The young of a certain age, about 18-20, tend to like boating, windsurfing, canoeing, diving, and if you can’t bring your own there’s a place that will provide equipment and tuition. The less adventurous prefer pedalos and unsinkable kayak-shaped tubes of plastic that you sit on waving a stick in the general direction of the water.

People eat and drink. It’s part of the point of it, or it is the whole point, or it passes the time, or you’ve been there for hours and you’re feeling a bit peckish, or you just always bring sandwiches and coffee and beer whenever you go anywhere.

There are good places to fish, and plenty of fishermen making the most of them. I assume the fishing is controlled to some extent, but no one seems too bothered. I’ve never got the point of fishing- as I’ve probably said before, it strikes me as the quantum unit of human activity; it’s impossible to do less than to fish- but a lot of people love it, especially Rumanians, who are crazy about water.

If you don’t do any of these things, you can always watch the fish, the birds, the water, or the people. Or you can cycle or walk around them, or invent your own activities. I saw a father and young daughter the other day paddling in the shallows on horseback.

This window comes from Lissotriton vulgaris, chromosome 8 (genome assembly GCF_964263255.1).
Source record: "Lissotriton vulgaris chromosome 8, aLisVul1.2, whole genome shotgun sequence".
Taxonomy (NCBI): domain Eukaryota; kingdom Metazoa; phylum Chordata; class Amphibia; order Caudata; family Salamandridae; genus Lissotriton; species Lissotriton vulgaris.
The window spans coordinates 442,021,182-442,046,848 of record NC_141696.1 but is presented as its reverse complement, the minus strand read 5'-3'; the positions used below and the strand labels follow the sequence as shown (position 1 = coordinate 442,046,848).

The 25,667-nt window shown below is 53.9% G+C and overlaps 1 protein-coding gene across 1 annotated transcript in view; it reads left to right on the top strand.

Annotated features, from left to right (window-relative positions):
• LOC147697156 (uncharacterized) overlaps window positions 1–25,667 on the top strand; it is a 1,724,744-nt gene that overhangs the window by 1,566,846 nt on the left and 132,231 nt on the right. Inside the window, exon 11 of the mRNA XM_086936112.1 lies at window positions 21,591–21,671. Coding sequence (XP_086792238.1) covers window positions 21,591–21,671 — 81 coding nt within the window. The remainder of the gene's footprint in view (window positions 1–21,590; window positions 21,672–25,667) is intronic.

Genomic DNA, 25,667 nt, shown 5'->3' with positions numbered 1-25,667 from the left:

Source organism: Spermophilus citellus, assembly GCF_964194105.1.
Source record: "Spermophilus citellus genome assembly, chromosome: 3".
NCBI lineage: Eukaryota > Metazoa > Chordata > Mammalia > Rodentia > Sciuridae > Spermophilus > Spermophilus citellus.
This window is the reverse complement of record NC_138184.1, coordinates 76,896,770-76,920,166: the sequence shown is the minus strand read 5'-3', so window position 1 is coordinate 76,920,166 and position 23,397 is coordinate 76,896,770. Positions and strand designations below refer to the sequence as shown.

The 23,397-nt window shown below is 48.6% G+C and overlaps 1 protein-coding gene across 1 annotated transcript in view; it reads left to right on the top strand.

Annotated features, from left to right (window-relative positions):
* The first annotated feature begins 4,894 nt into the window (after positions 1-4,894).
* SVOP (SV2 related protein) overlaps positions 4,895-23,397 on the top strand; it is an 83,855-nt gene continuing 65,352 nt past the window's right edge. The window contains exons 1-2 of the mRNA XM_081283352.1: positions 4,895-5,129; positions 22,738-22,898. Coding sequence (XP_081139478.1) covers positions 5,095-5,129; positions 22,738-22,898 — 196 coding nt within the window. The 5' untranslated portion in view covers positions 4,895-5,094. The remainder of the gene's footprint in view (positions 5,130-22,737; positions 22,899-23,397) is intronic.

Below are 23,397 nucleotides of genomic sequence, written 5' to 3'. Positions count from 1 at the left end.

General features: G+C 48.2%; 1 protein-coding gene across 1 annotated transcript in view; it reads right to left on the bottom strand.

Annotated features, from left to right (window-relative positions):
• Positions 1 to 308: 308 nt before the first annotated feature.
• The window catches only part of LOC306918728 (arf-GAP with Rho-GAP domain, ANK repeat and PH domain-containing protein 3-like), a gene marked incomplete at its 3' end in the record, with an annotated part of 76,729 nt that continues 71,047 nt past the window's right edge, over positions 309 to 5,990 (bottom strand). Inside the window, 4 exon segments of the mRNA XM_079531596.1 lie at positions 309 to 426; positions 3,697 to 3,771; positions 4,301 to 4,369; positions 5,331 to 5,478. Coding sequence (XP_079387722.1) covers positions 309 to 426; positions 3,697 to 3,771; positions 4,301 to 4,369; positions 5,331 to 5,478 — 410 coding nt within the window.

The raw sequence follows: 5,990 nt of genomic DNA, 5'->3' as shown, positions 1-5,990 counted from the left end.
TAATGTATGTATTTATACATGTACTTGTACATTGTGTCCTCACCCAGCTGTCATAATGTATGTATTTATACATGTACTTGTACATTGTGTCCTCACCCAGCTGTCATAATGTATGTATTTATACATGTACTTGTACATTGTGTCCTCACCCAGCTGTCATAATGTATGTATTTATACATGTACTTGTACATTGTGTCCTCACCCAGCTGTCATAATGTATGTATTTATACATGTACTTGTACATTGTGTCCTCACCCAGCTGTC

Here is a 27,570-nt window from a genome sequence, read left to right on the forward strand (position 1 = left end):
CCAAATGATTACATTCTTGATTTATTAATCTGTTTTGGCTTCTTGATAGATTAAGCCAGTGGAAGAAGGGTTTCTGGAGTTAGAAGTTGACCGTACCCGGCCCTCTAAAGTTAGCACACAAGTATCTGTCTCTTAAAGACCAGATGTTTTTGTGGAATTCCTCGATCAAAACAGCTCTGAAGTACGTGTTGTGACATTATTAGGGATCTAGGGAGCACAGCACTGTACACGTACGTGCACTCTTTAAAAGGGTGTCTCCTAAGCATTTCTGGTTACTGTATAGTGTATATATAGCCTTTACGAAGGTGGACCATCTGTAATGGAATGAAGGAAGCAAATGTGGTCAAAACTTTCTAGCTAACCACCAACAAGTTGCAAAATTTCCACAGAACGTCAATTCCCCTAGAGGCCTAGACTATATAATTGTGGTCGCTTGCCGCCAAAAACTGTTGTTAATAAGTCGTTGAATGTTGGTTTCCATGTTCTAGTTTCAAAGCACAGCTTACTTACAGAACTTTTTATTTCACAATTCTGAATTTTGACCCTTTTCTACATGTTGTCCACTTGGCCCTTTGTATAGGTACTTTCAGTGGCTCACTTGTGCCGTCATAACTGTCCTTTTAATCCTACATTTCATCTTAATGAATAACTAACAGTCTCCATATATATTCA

My brother-in-law the almost-retired colonel regularly takes his kayak (very sinkable indeed, it’s like riding a bike with no hands) and paddles several miles up and down the lakes. My sister-in-law the biochemist prefers to visit one of the little-known spots on an out-of-the-way lake, to swim and catch frogs, or to try to throw her niece into the water from a pedal boat. The lakes inspire creativity in some, while others just take the chance to cool off and do nothing much for a while. Something for everyone.

*and it hasn’t so far been ruined by having great signs placed all over it telling us insistently how beautiful it is and how we mustn’t do anything whatsoever except shuffle through it in line with our heads down.

Sunday, July 17, 2011

Government Property: Keep Out

Every time we see some variation of this sign, every time a public employee tries to give us an order, we need to remember and remind them of a few things.

It isn’t government property or council property or some other level or branch of authority. It is public property* and belongs to us, not them**.

For practical reasons someone has to be responsible for administering such property and making appropriate rules about admission, use etc, to the benefit of all. That much is obvious, and so is the fact that many such rules are necessary (you can’t have just anybody wandering about a nuclear submarine base, we probably don’t want people shouting in libraries) but many decisions of that kind are clearly made for the convenience of the staff and to satisfy the ego of a middle manager.